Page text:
I want to group my math functions. My math functions include many mathematical functions including the functions in "math.h" and some constant values. They are not in a class or namespace. Due to performance reasons, they are all inlined. But I want them grouped in a class if not possible namespace instead. I just want to use my functions like this:

MyMath::Pow(2, 2);
MayMath::PI;

So my question is; If I can use class, functions and values must be static I think but static methods can not be inlined since I know. I can use "MyMath" as a namespace if we can not find a solution.

  • Why would static methods not be able to be inlined, when defined inside the class definition? – Medinoc Feb 27 '14 at 14:48
  • I know static modifier doesn't allow any other modifiers. Am I wrong? – Cahit Burak Küçüksütcü Feb 27 '14 at 14:49
  • 2
    What is your reasoning against using a namespace? – Nabla Feb 27 '14 at 14:51
  • Do you realise that the inline keyword doesn't really have anything to do with allowing a function to be inlined? Many functions can be inlined if the compiler so chooses. – Joseph Mansfield Feb 27 '14 at 14:51
  • And what about constant data members. Must I make them constant not static and define get methods for them or what? – Cahit Burak Küçüksütcü Feb 27 '14 at 14:56
up vote 3 down vote accepted

This sounds like an XY Problem.

You are attempting to put standalone functions (that do not belong in a class), inside a class - presumably because you are coming from another object-oriented language that does not let you write standalone functions.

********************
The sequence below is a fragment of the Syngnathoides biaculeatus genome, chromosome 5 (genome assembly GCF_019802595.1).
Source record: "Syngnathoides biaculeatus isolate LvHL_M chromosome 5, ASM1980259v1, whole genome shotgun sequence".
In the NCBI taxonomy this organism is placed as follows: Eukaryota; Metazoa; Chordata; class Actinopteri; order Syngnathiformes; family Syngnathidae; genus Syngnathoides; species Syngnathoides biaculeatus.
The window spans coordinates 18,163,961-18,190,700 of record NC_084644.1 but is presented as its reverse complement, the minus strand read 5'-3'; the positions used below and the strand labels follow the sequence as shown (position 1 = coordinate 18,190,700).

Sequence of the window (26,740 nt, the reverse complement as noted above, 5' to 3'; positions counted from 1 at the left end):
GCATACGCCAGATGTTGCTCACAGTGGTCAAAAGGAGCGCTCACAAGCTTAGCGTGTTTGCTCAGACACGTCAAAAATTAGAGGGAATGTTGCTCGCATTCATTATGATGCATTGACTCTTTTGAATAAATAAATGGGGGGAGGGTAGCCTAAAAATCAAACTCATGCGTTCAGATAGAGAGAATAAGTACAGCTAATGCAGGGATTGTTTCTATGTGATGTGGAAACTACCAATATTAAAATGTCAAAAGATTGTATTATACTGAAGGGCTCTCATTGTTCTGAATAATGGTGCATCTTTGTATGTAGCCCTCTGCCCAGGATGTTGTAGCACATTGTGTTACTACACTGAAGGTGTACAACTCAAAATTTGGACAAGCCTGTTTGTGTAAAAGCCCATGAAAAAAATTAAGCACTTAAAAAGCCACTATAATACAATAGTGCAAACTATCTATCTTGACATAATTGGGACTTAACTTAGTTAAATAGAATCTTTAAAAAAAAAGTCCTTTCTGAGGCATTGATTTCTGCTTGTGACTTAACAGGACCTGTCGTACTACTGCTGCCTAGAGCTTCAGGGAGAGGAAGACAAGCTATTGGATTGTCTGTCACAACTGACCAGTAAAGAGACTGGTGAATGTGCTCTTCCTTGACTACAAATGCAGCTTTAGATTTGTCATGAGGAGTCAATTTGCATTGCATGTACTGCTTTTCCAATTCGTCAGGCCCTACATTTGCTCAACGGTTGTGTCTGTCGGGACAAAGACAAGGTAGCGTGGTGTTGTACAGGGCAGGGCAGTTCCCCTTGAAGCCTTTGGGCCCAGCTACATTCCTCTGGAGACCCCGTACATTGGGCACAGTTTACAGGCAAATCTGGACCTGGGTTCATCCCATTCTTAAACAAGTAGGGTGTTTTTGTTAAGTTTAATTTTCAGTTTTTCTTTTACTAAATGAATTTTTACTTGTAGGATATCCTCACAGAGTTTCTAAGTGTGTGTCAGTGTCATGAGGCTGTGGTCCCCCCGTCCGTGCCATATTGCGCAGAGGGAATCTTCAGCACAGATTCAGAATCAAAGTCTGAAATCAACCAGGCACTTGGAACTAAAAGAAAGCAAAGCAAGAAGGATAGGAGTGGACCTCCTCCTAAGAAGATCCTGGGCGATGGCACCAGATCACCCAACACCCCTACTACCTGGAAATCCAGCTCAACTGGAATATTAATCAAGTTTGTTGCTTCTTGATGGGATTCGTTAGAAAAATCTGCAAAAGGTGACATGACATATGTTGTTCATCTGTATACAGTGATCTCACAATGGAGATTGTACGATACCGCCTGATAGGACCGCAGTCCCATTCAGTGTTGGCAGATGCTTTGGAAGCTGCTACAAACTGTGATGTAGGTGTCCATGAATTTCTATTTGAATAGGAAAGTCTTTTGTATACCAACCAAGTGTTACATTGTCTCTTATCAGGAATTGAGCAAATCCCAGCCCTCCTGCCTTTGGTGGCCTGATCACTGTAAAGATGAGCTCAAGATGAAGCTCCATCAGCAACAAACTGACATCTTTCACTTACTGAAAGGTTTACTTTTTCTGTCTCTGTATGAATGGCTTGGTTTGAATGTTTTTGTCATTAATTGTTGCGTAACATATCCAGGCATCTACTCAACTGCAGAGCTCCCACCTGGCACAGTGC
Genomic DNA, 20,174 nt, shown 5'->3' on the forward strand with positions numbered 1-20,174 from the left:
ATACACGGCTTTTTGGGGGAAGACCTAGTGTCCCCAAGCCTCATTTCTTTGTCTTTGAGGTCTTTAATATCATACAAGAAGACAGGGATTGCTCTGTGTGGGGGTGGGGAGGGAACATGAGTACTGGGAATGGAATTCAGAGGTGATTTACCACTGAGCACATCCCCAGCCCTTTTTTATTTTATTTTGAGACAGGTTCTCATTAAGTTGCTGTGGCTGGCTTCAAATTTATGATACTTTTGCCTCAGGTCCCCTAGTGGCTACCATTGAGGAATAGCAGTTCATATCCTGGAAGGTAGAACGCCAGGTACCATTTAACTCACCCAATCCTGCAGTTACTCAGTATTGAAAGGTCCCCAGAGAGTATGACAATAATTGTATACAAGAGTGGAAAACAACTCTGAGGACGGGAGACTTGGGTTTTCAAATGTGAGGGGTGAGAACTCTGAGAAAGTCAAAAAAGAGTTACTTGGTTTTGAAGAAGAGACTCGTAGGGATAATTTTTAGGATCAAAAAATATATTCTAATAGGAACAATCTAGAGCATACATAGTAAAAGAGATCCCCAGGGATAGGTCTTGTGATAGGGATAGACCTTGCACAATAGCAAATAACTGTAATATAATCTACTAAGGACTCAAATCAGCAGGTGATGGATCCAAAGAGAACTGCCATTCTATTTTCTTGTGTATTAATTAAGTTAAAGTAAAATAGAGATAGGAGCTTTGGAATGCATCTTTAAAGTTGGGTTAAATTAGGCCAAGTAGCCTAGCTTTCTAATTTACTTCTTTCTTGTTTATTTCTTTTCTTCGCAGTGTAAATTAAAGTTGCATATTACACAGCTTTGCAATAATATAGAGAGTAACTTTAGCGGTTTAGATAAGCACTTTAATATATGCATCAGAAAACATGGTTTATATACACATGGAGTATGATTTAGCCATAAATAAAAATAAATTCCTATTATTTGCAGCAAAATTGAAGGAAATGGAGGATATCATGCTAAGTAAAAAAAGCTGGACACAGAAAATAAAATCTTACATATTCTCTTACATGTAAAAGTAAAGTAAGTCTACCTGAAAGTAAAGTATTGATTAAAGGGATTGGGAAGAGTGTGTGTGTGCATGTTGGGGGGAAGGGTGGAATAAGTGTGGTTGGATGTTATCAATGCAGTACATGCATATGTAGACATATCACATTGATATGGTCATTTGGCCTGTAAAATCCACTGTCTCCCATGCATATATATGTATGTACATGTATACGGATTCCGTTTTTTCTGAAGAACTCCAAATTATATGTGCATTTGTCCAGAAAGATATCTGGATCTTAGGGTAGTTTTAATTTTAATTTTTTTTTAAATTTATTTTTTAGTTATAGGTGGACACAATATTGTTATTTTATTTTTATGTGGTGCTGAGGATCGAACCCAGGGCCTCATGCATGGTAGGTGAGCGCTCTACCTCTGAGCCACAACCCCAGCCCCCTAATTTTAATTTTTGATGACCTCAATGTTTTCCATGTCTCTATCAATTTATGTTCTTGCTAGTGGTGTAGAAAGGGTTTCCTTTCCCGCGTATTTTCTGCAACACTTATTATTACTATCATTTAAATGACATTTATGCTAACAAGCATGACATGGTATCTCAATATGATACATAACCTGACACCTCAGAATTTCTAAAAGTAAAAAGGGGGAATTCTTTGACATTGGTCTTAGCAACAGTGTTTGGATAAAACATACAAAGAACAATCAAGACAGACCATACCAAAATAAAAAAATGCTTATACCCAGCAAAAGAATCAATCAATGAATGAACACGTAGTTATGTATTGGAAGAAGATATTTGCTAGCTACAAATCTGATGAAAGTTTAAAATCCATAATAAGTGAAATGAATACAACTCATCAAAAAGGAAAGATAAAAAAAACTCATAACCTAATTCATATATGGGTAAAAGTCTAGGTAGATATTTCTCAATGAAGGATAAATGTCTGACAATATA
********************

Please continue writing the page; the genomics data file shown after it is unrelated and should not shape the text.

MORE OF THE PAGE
To write a math library that includes functions like pow, exp, log, etc., create the namespace MyMath and define the functions. There is no need for a class.

  • "presumably because you are coming from another object-oriented language that does not let you write standalone functions" Yes this is true. – Cahit Burak Küçüksütcü Feb 27 '14 at 15:04
  • Btw I dont think but is there any performance loss for namespace complexity. Between n1::foo() and n1::n2::n3::foo() ? – Cahit Burak Küçüksütcü Feb 27 '14 at 15:14
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    @CahitBurakKüçüksütcü Just the amount of typing you have to do. – Zac Howland Feb 27 '14 at 15:24
  • Now I am getting a symbol duplication error. There are some constant values in my FMath::FConvert namespace. I include my math header from "a.cpp" file. Then I include my "a" header from "b.h" but I am getting an error "b.obj:-1: error: LNK2005: RAD_TO_DEG_32 already defined in a.obj" – Cahit Burak Küçüksütcü Feb 27 '14 at 21:09

static function/method may be inline too.

And methods defined inside the class are inline by default.

but static methods can not be inlined since I know

That's not true, static methods can also be inline.

Static functions can be inline the same as all other functions. However, for your use case namespace is better solution.

static inline is perfectly valid.

If the storage class is extern, the identifier has external linkage and the inline definition also provides the external definition.

If the storage class is static, the identifier has internal linkage and the inline definition is invisible in other translation units.

In fact this is rare to use inline with storage class different from static.

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